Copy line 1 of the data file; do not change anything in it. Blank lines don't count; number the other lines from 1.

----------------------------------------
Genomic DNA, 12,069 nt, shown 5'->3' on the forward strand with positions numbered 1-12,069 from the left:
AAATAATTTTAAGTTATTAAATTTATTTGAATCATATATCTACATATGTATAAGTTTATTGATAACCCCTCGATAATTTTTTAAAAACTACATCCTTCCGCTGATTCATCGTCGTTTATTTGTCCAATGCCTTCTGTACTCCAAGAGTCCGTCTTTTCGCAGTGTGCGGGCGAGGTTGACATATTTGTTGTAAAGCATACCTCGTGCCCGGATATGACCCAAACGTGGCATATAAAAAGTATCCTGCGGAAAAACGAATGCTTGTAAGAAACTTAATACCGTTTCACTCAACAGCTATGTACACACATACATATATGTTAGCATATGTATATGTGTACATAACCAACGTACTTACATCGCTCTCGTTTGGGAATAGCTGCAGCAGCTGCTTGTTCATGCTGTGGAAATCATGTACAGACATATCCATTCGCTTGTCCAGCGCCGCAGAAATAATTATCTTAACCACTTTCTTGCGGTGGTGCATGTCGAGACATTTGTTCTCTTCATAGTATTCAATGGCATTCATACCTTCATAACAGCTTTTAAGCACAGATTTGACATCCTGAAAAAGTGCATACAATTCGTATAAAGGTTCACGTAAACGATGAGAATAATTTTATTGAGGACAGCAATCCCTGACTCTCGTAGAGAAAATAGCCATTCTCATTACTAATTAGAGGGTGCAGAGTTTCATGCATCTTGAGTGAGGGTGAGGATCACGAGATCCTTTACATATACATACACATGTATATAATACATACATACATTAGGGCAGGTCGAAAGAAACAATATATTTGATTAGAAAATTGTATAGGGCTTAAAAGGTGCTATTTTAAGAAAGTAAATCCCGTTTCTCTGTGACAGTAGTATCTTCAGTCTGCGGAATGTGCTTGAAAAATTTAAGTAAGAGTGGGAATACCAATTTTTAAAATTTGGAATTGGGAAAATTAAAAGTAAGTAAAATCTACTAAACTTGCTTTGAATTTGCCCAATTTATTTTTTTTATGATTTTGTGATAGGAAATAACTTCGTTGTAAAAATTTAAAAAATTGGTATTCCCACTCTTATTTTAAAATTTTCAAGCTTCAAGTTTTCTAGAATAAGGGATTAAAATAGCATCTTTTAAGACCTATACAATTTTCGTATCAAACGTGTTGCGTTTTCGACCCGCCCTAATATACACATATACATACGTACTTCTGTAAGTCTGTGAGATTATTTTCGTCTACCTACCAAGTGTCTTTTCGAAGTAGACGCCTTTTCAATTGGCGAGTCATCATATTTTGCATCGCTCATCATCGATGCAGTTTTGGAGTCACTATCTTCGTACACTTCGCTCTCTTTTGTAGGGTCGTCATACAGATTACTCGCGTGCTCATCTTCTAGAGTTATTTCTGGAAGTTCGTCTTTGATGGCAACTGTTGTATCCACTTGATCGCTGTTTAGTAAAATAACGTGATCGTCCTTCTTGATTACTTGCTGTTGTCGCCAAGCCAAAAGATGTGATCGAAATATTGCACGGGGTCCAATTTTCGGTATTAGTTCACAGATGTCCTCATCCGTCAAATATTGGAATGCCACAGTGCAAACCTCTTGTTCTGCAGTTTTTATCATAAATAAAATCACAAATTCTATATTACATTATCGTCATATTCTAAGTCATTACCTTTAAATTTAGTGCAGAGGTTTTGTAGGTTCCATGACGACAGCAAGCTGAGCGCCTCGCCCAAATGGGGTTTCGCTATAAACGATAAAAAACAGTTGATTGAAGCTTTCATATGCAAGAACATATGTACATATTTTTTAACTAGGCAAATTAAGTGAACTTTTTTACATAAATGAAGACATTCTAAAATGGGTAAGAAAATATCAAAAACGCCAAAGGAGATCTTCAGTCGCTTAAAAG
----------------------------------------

Genomic DNA, 12,069 nt, shown 5'->3' on the forward strand with positions numbered 1-12,069 from the left: